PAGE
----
Paying £120 plus to stand up on a train
I recently enjoyed a trip to Cardiff for a friend’s wedding.
With me knowing from experience how long it takes to drive down to the Welsh capital, having been at university there, my husband and I decided we would take the train.
We subsequently bought two return tickets from Clitheroe to Cardiff Central rail station for the princely sum of £120 plus.
Now for that kind of money I think most people would expect an excellent service – and at the very least a seat!
But, unfortunately, twice during our journey my husband was forced to stand for more than 20 minutes in an unpleasantly overcrowded train carriage.
It was only when recalling this story to my mother-in-law that she queried how surely such overcrowding on trains must be against health and safety legislation – after all, everything else seems to be in this day and age.
She referred to the strict capacity limits set for local bus services, which vary depending on the bus company, but roughly allow around 27 people seated, 15 standing and one wheelchair user.
So why on earth don’t we see the same signs referring to capacity in a train carriage?
On further investigation back at the office, I consulted the Office of Rail Regulation’s website and discovered the following.
“There is no legal limit on the number of passengers that can travel in any given train coach, as trains differ from other modes of transport – most notably buses and aeroplanes – because of the heavy engineering design involved. This permits trains to operate effectively and safely even when fully loaded to maximum capacity.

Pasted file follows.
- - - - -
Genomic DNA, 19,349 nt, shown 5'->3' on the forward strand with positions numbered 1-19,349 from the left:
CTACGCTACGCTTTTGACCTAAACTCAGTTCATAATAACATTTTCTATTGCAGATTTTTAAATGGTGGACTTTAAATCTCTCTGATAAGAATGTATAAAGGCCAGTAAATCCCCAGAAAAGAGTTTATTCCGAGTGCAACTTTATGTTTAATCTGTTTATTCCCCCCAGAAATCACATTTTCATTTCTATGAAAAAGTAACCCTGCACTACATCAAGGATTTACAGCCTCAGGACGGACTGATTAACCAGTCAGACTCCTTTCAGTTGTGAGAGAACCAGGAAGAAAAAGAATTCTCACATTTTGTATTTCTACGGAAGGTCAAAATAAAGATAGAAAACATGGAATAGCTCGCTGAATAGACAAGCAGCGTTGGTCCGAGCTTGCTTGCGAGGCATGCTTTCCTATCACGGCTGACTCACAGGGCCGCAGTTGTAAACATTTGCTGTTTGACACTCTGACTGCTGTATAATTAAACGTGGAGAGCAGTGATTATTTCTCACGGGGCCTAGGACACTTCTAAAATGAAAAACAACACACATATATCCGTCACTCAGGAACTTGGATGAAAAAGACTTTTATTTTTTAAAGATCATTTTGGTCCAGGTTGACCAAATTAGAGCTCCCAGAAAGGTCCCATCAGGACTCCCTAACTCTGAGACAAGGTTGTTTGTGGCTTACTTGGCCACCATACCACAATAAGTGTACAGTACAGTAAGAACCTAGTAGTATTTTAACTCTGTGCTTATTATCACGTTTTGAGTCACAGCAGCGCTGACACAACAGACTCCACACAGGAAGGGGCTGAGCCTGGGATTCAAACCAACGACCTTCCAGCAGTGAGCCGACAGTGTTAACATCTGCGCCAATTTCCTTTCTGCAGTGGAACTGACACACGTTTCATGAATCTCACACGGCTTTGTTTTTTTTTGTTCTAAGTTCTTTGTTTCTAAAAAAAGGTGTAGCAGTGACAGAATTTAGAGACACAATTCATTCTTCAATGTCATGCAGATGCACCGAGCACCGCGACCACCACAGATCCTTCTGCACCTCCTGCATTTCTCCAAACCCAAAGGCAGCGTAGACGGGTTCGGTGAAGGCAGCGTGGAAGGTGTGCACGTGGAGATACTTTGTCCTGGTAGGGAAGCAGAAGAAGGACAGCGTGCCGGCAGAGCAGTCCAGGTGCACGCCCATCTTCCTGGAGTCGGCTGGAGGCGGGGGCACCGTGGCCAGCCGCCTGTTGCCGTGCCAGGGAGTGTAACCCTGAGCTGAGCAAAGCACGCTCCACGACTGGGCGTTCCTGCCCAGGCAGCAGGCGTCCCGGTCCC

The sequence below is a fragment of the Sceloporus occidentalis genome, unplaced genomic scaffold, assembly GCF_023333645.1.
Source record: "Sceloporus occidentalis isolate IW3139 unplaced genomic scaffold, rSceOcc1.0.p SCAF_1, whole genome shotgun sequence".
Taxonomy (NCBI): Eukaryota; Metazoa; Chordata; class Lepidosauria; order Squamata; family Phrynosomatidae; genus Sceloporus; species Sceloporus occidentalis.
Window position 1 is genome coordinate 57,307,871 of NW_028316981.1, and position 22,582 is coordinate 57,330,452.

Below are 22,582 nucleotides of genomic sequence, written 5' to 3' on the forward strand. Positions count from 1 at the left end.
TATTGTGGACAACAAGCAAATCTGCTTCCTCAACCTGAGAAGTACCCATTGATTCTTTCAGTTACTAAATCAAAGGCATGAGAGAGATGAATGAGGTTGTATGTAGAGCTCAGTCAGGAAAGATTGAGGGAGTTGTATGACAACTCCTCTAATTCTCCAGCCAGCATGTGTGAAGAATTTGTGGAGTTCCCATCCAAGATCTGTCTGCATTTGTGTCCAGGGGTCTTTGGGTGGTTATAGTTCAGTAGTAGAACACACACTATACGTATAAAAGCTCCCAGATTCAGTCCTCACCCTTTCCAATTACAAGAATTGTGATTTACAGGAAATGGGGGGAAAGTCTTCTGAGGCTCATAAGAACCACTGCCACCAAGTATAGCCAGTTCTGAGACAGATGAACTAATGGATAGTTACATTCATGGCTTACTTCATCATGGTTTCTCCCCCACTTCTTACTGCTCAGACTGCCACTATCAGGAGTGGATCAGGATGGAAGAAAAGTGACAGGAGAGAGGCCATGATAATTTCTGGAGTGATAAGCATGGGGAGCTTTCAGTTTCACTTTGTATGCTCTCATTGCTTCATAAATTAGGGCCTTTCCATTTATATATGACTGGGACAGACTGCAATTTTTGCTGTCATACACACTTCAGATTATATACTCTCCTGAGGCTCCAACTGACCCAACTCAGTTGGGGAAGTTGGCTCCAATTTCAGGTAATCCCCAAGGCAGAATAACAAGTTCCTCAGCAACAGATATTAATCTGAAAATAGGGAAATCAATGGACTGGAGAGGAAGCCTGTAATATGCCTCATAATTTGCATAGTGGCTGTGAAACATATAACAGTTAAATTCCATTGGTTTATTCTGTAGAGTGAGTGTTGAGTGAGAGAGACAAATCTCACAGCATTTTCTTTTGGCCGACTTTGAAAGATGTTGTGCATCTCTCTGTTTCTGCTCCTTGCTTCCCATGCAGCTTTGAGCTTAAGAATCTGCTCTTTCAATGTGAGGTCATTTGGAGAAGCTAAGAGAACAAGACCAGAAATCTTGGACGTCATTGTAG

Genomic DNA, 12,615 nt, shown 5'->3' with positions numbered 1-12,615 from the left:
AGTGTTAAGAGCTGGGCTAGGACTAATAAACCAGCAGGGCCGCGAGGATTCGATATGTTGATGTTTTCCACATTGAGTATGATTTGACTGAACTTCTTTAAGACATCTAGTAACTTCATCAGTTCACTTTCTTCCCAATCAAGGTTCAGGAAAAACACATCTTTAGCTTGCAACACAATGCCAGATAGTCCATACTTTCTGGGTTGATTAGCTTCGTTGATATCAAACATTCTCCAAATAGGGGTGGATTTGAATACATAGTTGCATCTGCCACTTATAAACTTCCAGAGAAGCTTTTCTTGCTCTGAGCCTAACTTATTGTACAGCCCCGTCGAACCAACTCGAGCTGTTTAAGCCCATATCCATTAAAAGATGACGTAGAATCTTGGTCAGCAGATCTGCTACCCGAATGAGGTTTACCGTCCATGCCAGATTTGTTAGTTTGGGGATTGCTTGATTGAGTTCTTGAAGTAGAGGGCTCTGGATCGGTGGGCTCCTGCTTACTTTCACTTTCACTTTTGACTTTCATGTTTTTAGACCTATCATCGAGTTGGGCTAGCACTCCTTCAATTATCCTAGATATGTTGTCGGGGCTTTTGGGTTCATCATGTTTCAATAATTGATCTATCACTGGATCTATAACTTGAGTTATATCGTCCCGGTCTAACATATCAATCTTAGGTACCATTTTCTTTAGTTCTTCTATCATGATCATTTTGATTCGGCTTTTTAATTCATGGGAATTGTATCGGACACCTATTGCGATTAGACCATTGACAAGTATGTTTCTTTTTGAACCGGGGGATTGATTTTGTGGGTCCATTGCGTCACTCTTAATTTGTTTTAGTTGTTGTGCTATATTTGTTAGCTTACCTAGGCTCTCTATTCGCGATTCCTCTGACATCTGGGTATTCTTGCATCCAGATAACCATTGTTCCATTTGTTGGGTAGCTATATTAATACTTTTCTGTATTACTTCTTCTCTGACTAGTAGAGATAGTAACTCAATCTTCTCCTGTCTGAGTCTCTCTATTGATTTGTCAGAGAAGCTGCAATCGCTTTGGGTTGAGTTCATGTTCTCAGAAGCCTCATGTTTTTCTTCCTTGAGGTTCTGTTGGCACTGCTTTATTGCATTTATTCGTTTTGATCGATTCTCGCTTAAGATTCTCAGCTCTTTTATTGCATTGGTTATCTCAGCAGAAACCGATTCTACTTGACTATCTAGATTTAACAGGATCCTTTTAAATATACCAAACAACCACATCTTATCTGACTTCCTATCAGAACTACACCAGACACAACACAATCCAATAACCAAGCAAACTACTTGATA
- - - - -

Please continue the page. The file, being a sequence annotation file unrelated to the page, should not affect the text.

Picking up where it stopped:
“But despite being uncomfortable, and at times making passengers feel unsafe, there is no conclusive evidence linking crowding on trains with anything other than low level health and safety risks to individual passengers. However, we continue to review the available evidence of links between overcrowded trains and ill-health effects on passengers.”
Is it just me or do other people think that is a load of tosh!
If any system of transport is involved in an accident surely it is better that vehicle is not overcrowded.
But apart from that, why, as consumers, should we be expected to pay the full ticket price when on some points of the journey we will have no access to a seat? Funnily enough I wasn’t offered reserved seating when I booked our tickets. The ticket office staff obviously knew something I didn’t!